Worth a Second Look
Create elegance and interest by mixing worn and quirky furnishings with new items.
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There's an overstuffed sofa covered in richly colored, slightly worn velvet. The walls are painted a vibrant blue. An ancient gilt picture frame leans against the wall above the mantel, sans picture. The paint on the wooden farm table is peeling.
This isn't a room left to neglect or made derelict by time. This is a room with style — flea market style.
Since the introduction of shabby chic in the late 1980s, decorating with obviously aged furniture and accessories has gathered steam. But now the look — which got its start with sloppy slipcovers and an all-white palette — has evolved into bolder, salvage chic that trades on comfort, nostalgia and personality.
"It's an eclectic style that you can make up as you go along," said retail consultant Nancy Durand. "This is personal style to the max."
The style goes by many monikers — vintage style, secondhand style or even junk — and can be broadly interpreted to encompass everything from old-money European elegance to a mid-1950s funky feel.
But it distinguishes itself by these constants: aged, distressed or outright beat-up furniture and accessories sprinkled in with new; a reliance on interesting, unusual or quirky pieces, and clever adaptations of old items to new uses.
In flea market style, a vintage teapot without a lid becomes a flower pot, a rusted iron garden gate functions as a headboard, a corroded oil drum serves as a base for a cocktail table. In fact, the mantra of aficionados is: "What else can this be used for?"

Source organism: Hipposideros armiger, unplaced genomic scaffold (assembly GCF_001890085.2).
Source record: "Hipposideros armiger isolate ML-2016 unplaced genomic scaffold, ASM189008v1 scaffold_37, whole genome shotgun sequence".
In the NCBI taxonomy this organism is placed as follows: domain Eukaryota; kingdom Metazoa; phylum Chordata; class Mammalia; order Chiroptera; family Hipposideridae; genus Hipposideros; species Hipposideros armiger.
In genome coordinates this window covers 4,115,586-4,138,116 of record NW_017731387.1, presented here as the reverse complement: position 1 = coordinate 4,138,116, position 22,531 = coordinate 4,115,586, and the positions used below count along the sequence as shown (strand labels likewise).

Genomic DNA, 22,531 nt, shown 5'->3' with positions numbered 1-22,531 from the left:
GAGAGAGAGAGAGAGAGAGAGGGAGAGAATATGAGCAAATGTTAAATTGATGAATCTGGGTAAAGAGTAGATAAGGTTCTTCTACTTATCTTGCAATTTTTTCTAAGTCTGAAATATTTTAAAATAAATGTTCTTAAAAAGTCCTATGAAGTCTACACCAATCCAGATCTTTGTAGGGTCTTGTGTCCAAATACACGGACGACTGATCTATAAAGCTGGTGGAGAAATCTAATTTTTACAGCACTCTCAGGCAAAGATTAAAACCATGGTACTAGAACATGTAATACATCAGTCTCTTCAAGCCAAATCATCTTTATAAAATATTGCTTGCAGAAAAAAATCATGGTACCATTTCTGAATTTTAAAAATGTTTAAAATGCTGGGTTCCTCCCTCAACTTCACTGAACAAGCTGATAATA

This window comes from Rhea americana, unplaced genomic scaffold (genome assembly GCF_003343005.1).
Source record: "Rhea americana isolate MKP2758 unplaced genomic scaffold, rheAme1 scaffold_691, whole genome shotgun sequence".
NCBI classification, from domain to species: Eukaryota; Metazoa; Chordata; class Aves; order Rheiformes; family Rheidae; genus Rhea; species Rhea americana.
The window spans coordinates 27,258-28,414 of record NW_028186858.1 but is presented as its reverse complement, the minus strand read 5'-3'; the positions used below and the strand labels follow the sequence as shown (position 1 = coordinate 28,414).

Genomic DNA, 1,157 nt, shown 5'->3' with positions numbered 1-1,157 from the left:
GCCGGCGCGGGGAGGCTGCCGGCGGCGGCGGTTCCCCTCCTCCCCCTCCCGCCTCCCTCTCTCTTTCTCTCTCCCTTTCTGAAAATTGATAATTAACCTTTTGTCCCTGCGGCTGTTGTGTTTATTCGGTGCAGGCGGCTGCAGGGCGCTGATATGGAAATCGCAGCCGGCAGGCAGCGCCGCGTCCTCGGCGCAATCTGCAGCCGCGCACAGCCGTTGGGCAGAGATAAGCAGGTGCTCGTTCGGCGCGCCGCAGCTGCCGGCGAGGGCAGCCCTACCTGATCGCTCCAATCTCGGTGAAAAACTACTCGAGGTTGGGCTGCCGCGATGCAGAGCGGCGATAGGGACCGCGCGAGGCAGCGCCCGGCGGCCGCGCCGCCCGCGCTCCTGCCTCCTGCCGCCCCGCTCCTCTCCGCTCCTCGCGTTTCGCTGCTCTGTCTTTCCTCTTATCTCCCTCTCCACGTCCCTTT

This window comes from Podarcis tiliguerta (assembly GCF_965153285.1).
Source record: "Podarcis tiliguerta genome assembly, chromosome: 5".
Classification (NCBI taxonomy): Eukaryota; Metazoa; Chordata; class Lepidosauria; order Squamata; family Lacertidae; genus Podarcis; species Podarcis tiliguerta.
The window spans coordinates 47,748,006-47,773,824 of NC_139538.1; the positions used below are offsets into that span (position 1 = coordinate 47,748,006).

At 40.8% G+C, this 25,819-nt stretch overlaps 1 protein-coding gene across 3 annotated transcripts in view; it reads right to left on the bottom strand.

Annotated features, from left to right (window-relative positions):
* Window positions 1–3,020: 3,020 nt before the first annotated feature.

Partly because pieces often are adapted to new uses, repaired or repainted, furnishings don't have to be authentic antiques to fit into flea market style, said Kim Salmela, co-owner of Belle Epoque and Paris Flea Market, two flea market-style stores in Minneapolis.
"It's about patina, not pedigree," she said. "It's about finding the beauty in the worn."
Because the look draws more on creative — rather than cash — reserves, it has long had a following with flea marketers, garage sale shoppers and the do-it-yourself set. But scouring flea markets, antique shops and salvage stores isn't the only way to achieve the look.
Books on the style abound, and in the past couple of years, shops have sprung up, such as Salmela's, which carry a mix of new and vintage pieces. Even major retailers are getting into the act.
One-of-a-kind is the watchword for flea market style, which some say is a reaction to mass-market interiors. "It's a backlash to the Pottery Barn kind of look and mass production," said Wendy Lubovich, a consultant for a Dayton's department store in Minneapolis. "People want their house to look different from everyone else's house."
In her Afton, Minn., home, which was featured in the June 2000 issue of Midwest Living magazine, Lubovich pairs a new Victorian-style wicker daybed with a vintage slippered chair. Her kitchen boasts an old baker's table, a section of kitchen cabinetry salvaged from an old house and a farm table made from barn board. Like other advocates of the style, Lubovich believes the eclectic, personal, playful look of flea market style is here to stay.
"I don't think it's about trend," she said. "The essence of this look is that it's a look for a lifetime. It's about finding a piece that you love. And you'll find that if you love everything in the room, it will somehow go together."
Others, however, maintain the look is already on the wane. "It's a trendy look," said Jennifer Severson, an interior designer with Gabberts in Edina, Minn., "so trends come and go."
Still, there are signs that flea market style is less likely to disappear than it is to merge into the mainstream. In a way, it already has. For the past few years, many furniture manufacturers have been making new furniture look old by using finishes that are rubbed rather than glossy, adding vintage-look hardware and sometimes even distressing furniture to make it look as though it were a flea market find.
"People don't want anything that's plastic-y and new and glossy," said Helen Jane Martinson, a senior designer with Dayton's. "They want to incorporate special items that show where they're going and where they've been."
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